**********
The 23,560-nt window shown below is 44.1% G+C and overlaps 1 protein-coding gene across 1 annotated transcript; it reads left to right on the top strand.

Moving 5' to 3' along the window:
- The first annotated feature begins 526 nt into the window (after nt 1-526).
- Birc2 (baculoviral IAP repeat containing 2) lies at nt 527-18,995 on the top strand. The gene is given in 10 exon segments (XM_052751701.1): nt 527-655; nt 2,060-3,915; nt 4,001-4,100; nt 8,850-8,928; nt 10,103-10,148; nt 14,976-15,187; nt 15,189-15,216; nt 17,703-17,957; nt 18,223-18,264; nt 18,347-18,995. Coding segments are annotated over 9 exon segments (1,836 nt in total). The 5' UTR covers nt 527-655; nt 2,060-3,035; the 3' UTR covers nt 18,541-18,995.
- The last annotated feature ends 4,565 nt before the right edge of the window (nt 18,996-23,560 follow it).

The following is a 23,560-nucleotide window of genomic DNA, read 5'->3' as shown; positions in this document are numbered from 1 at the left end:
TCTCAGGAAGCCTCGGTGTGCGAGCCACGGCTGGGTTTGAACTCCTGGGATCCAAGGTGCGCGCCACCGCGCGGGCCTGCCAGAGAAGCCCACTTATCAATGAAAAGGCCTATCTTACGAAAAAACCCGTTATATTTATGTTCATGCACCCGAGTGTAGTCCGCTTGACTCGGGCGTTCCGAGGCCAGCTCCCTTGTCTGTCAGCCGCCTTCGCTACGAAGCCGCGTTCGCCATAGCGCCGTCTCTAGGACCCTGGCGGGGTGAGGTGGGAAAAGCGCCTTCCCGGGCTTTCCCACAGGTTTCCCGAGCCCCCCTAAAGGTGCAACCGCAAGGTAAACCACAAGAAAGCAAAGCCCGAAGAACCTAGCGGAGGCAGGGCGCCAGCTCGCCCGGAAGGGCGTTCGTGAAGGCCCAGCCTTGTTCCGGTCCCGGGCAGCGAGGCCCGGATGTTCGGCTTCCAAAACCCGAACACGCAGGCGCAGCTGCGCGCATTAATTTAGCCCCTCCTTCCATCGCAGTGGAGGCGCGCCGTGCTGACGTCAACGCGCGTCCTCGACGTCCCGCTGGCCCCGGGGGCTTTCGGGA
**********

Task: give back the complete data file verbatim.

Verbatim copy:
The 23,560-nt window shown below is 44.1% G+C and overlaps 1 protein-coding gene across 1 annotated transcript; it reads left to right on the top strand.

Moving 5' to 3' along the window:
- The first annotated feature begins 526 nt into the window (after nt 1-526).
- Birc2 (baculoviral IAP repeat containing 2) lies at nt 527-18,995 on the top strand. The gene is given in 10 exon segments (XM_052751701.1): nt 527-655; nt 2,060-3,915; nt 4,001-4,100; nt 8,850-8,928; nt 10,103-10,148; nt 14,976-15,187; nt 15,189-15,216; nt 17,703-17,957; nt 18,223-18,264; nt 18,347-18,995. Coding segments are annotated over 9 exon segments (1,836 nt in total). The 5' UTR covers nt 527-655; nt 2,060-3,035; the 3' UTR covers nt 18,541-18,995.
- The last annotated feature ends 4,565 nt before the right edge of the window (nt 18,996-23,560 follow it).

The following is a 23,560-nucleotide window of genomic DNA, read 5'->3' as shown; positions in this document are numbered from 1 at the left end:
TCTCAGGAAGCCTCGGTGTGCGAGCCACGGCTGGGTTTGAACTCCTGGGATCCAAGGTGCGCGCCACCGCGCGGGCCTGCCAGAGAAGCCCACTTATCAATGAAAAGGCCTATCTTACGAAAAAACCCGTTATATTTATGTTCATGCACCCGAGTGTAGTCCGCTTGACTCGGGCGTTCCGAGGCCAGCTCCCTTGTCTGTCAGCCGCCTTCGCTACGAAGCCGCGTTCGCCATAGCGCCGTCTCTAGGACCCTGGCGGGGTGAGGTGGGAAAAGCGCCTTCCCGGGCTTTCCCACAGGTTTCCCGAGCCCCCCTAAAGGTGCAACCGCAAGGTAAACCACAAGAAAGCAAAGCCCGAAGAACCTAGCGGAGGCAGGGCGCCAGCTCGCCCGGAAGGGCGTTCGTGAAGGCCCAGCCTTGTTCCGGTCCCGGGCAGCGAGGCCCGGATGTTCGGCTTCCAAAACCCGAACACGCAGGCGCAGCTGCGCGCATTAATTTAGCCCCTCCTTCCATCGCAGTGGAGGCGCGCCGTGCTGACGTCAACGCGCGTCCTCGACGTCCCGCTGGCCCCGGGGGCTTTCGGGA